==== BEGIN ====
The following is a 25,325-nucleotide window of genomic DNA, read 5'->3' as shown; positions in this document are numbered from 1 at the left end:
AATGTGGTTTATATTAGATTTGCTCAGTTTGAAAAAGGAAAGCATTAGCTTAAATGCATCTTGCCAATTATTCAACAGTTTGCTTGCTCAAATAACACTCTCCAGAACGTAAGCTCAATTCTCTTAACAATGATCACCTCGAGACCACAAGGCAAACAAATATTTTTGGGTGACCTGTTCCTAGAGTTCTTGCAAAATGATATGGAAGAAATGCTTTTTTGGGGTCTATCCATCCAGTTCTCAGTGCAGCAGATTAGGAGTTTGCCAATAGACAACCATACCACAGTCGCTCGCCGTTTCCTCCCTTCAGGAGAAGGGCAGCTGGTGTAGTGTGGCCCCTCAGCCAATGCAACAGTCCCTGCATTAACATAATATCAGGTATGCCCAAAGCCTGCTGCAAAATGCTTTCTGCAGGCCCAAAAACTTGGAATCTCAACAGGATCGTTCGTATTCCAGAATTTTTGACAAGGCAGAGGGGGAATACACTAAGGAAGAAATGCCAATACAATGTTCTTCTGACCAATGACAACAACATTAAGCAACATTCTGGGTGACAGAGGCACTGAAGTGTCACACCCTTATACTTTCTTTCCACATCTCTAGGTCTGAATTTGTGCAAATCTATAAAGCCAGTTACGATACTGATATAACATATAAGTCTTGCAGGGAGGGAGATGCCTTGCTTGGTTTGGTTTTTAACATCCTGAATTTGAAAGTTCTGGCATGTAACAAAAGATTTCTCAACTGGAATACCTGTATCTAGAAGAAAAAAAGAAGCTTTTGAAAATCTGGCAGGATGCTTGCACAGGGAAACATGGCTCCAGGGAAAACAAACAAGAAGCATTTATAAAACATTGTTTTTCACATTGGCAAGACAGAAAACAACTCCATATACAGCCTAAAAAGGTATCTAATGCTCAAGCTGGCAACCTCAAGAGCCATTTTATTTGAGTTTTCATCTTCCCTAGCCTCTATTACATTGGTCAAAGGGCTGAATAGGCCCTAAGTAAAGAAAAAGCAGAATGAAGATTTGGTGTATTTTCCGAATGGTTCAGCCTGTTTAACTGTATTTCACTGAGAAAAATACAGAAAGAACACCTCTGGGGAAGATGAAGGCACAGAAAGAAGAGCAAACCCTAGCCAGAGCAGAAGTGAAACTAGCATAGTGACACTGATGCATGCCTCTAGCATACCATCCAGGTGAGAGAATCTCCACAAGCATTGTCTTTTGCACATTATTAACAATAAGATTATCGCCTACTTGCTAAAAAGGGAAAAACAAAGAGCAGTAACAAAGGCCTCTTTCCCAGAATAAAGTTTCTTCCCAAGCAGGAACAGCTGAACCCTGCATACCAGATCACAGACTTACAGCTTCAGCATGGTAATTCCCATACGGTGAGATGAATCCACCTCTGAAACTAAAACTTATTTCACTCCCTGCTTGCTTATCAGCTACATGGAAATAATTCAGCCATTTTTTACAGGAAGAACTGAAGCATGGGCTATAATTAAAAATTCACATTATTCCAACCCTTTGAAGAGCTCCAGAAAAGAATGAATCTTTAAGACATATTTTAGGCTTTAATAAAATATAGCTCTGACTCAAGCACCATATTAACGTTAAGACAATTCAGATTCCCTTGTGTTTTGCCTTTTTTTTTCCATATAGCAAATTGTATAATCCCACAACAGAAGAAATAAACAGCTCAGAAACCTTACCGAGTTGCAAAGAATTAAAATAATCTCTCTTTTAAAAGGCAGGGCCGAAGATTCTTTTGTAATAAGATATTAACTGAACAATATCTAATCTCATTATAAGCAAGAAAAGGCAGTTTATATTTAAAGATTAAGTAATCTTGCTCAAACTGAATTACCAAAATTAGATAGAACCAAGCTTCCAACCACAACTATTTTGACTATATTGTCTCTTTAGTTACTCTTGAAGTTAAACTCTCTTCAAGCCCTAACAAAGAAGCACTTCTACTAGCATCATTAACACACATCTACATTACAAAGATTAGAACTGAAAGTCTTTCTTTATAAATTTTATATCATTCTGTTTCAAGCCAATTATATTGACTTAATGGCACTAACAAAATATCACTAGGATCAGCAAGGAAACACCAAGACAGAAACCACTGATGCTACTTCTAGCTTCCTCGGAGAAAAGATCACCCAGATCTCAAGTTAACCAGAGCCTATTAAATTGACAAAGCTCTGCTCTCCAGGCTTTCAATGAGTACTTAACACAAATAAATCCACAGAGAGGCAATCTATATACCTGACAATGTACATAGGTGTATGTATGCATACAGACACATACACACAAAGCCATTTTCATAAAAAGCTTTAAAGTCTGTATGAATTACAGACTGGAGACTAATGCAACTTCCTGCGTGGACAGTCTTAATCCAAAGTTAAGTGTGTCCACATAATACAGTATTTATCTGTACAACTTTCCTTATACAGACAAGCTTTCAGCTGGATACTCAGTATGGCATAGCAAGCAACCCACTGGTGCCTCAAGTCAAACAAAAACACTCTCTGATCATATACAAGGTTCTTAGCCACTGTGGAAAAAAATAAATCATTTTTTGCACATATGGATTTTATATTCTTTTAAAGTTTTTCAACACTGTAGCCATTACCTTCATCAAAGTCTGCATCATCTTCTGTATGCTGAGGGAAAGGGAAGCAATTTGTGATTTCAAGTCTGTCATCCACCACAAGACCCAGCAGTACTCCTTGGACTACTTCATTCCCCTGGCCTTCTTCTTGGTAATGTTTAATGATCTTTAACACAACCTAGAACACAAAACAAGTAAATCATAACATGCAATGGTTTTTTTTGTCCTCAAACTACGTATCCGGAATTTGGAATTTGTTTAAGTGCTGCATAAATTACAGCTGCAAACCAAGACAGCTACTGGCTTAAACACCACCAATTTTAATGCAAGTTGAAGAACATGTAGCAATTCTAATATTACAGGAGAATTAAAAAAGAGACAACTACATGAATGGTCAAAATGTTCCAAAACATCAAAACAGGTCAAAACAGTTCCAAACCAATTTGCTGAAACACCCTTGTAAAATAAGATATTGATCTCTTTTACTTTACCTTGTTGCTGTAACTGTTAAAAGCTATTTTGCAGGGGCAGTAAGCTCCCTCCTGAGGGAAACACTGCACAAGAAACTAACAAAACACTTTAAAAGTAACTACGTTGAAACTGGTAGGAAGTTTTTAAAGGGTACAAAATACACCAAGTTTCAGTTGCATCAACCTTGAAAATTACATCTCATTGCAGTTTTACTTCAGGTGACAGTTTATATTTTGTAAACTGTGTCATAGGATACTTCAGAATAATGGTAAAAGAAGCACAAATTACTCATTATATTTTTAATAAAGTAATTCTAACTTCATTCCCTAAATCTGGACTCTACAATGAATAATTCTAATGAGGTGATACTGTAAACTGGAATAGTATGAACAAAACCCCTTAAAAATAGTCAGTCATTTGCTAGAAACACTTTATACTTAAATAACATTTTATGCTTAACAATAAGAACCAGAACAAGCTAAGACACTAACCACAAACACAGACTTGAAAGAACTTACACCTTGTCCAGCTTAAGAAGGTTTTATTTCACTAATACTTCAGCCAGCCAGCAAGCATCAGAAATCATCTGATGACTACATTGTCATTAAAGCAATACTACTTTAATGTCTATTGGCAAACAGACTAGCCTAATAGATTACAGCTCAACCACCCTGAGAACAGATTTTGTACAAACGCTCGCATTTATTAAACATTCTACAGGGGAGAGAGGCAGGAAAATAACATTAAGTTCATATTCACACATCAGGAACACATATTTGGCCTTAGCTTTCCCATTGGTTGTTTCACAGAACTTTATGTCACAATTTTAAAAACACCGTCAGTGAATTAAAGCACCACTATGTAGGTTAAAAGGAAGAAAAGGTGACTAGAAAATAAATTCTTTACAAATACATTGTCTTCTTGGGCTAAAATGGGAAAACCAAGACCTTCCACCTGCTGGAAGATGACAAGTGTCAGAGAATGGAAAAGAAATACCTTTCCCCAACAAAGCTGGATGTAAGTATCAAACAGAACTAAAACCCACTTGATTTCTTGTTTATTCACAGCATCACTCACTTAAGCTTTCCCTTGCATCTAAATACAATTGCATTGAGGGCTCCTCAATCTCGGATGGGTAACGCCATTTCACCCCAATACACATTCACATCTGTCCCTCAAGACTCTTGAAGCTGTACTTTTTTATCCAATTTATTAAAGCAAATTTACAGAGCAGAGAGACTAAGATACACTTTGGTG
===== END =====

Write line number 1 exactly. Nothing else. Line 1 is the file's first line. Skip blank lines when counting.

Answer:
The following is a 25,325-nucleotide window of genomic DNA, read 5'->3' as shown; positions in this document are numbered from 1 at the left end: